Corpus of Historical Low German

Who we are

Project team

The CHLG is the brainchild of three people:

  • Anne Breitbarth (Universiteit Gent). Anne is is a lecturer in Historical German linguistics at Ghent University and a researcher for the Flemish Science Foundation FWO based at the Universiteit Gent, and has worked on the historical syntax of both High and Low German, with a particular focus on negation and modality. Her book on the development of negation in the history of Low German, based partially on a corpus of negative clauses in Middle Low German chancery documents, will be coming out with Oxford University Press in September 2014.
     
  • George Walkden (University of Manchester). George is a lecturer in the Department of Linguistics & English Language at the University of Manchester. His PhD (Cambridge, 2012) was on the comparative syntax of the older Germanic languages, especially verb position and null subjects; it included a study of the clausal syntax of Old Saxon.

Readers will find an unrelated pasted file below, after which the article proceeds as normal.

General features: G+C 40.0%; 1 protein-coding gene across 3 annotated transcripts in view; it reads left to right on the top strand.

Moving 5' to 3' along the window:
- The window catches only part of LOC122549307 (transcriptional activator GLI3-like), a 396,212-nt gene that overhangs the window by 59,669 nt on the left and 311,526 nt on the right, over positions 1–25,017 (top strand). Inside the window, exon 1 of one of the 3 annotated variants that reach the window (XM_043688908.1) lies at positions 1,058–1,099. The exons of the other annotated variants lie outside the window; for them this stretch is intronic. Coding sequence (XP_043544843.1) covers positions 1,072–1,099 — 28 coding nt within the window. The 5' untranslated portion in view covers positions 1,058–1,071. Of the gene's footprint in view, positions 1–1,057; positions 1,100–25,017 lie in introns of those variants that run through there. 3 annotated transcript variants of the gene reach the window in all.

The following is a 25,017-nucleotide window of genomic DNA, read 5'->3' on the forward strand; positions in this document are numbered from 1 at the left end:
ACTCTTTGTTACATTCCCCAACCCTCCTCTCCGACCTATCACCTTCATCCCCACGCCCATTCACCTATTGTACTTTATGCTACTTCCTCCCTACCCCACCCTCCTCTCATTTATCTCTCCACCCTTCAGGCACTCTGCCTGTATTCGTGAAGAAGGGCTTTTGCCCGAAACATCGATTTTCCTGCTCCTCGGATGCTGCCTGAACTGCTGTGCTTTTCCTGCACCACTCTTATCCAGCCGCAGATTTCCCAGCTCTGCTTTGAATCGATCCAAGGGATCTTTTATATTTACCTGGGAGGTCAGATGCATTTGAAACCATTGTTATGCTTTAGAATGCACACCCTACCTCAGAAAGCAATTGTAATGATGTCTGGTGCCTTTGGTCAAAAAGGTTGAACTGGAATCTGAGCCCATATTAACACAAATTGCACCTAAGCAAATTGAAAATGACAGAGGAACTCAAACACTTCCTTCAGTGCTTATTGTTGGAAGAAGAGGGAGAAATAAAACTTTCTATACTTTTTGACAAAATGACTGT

• Sheila Watts (University of Cambridge). Sheila is a graduate of Dublin University who moved to Cambridge in 1998 to take up a post teaching German and Germanic linguistics. The main focus of her research to date has been on the expression of time within the verb phrase through categories like tense, aspect and Aktionsart, and she has written on verbal prefixes, on the development of the perfect, and on other phenomena linked to grammaticalization in the older Germanic languages, with a particular focus on Old Saxon.

The project team also includes the following people:

  • Melissa Farasyn (Universiteit Gent; project PhD student)
  • Liliane Haegeman (Universiteit Gent)
  • Véronique Hoste (Universiteit Gent)
  • Svetlana Petrova (Bergische Universität Wuppertal)
  • Elisabeth Witzenhausen (Universiteit Gent; project PhD student)
  • Dario Rens, Jaan Teelen and Louise Smet (Universiteit Gent; student tagging assistants)

Finally, we are extremely pleased to be collaborating with the Referenzkorpus Mittelniederdeutsch/Niederrheinisch project team, led by Ingrid Schröder (Universität Hamburg) and Robert Peters (Westfälische Wilhelms-Universität Münster.